I would be surprised if any other food critic writes more about the cuisine at area universities than I do, but I can't help it. The University of Vermont hosts two of my favorite annual food events. Judging the Battle of the Campus chefs each year, the skills of the dining hall staff impress me every time. Last year's visit from Swedish chef Göran Päandel Berggren opened my eyes to Sodexo's Global Chef program.
This year, Slovenian chef Božidar Marin topped Berggren's few offerings by taking over Harris-Millis Unlimited Dining last night. Books on Slovenia crowded a table near the front of the dining hall and native music filled the air. The deli station held two whole-roasted suckling pigs as well as Vermont and European meats and cheeses. Every dish at each of the nine stations was a product of Marin's homeland. A one-night-only Slovenian buffet in Burlington? ArtsRiot, take note.
There was a long line at the Mansfield Grill station, which is not uncommon. But usually it's for burgers and fried chicken sandwiches, not for fried meat dumplings from Slovenia's southeastern corner, a region known as Bela Krajina, or White Carniola.
The garlicky pork patties were coated in a batter not unlike thicker tempura, then fried to a golden brown. Imagine a deep-fried hamburger, then multiply it at least a couple of times. The delicious indulgence included a side of Alpine Herdsman Potatoes, a dish not unlike gratin dauphinois, but with onions, bacon and sour cream adding a Germanic taste.
That's only part of what defines Slovenian flavors, though. The small country is surrounded by Austria and Italy in the west and Hungary and Croatia in the east. A mix of specialties from all four makes up the hearty cuisine.
Risotto with chunks of zucchini meshed Italian Parmesan with the pumpkinseed oil popular in Austria for a delicious, wholly Slovenian dish. The arborio rice had turned mushy under the dining hall heat lamps, but the buttery rice tasted so damn good, it didn't matter that the essential bite was missing.
Pumpkinseeds appeared again coating crispy sea bass. The fish itself, dressed in julienned carrots and celery, didn't have the big flavor of other dishes, but the pile of mashed potatoes beneath it did. The creamy spuds were flavored strongly with lemon and mixed with sour cream. It was like the flavor photo negative of most fish and potato dishes.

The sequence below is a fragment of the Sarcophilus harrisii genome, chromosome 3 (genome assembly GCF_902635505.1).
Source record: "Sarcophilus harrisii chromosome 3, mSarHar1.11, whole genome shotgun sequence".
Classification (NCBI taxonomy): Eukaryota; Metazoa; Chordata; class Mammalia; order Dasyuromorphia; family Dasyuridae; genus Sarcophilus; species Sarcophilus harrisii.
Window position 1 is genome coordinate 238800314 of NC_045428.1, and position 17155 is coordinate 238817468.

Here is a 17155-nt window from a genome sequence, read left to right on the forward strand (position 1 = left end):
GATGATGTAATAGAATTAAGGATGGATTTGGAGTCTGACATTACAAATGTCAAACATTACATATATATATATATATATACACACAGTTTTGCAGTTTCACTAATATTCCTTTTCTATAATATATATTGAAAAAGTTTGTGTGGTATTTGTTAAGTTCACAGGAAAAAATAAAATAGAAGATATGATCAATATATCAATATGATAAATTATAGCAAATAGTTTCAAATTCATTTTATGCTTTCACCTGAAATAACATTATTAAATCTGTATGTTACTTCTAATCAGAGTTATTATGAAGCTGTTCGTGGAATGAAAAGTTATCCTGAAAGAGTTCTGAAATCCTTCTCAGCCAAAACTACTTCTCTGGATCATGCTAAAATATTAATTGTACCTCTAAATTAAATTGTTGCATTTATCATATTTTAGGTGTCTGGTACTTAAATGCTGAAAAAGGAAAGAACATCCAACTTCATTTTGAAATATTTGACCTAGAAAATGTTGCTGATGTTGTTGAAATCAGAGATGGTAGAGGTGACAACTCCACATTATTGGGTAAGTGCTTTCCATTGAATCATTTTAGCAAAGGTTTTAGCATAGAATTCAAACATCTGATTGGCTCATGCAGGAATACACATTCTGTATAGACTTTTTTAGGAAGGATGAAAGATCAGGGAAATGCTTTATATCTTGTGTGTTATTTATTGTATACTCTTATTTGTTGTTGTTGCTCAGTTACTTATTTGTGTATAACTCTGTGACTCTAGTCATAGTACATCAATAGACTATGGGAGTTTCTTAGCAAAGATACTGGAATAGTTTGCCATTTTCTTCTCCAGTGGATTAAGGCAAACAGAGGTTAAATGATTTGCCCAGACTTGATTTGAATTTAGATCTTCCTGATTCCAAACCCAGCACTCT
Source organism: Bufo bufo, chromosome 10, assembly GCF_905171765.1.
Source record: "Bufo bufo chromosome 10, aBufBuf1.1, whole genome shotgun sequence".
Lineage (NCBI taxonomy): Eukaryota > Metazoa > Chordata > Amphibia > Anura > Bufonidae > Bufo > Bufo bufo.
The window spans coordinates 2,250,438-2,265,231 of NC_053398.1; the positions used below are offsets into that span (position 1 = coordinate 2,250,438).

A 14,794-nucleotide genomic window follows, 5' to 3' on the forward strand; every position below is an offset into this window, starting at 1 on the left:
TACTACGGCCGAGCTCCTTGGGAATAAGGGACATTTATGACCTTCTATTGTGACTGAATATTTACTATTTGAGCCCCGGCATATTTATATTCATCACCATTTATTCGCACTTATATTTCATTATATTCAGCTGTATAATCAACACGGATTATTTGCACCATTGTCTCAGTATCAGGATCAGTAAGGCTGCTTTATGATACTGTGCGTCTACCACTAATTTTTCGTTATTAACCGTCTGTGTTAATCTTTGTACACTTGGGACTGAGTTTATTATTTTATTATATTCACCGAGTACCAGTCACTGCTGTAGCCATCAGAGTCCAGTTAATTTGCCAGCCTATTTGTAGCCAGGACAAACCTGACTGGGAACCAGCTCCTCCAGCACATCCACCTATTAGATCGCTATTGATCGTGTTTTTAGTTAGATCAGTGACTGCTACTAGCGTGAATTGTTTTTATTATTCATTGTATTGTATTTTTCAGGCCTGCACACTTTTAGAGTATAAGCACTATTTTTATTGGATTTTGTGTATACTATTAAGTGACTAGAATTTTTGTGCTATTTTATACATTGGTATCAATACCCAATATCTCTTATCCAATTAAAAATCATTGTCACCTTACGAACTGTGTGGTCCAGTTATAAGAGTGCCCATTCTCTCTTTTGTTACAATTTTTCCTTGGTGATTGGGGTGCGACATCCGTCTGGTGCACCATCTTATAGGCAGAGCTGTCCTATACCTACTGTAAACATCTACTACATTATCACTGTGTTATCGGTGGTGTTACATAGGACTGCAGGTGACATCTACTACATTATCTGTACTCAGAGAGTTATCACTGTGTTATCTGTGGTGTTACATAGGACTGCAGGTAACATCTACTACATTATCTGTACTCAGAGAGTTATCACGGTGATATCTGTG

My favorite savory selections were a pair of stews. A pasta and bean soup called pašta fižol was a thicker, meatier take on Italian pasta e fagioli. Just a hint of acid complemented the smoke emanating from thick chunks of North Country Smokehouse bacon.
As I'm a great lover of Polish food, the Slovenian version of hunters' stew, Pohorje hot pot, reminded me of bigos with beans instead of sauerkraut. In a garlicky red wine sauce, beef pork and venison were braised to tender perfection along with potatoes, mushrooms, bacon and carrots, then studded with chewy barley. If I hadn't already eaten several meals of heavy food, I would have gone back for seconds. But I still had to eat dessert!
I wolfed down the bled crmada so quickly that I didn't even photograph it. It was that delicious. Somewhere between a trifle and bread pudding, the sweet consisted of vanilla and chocolate sponge layered with vanilla custard and softened raisins. Rum simple syrup and carob made the whole thing so moist, the slices simply couldn't hold together. No matter. I ate until I could eat no more. Luckily, a Global Chef comes but once a year.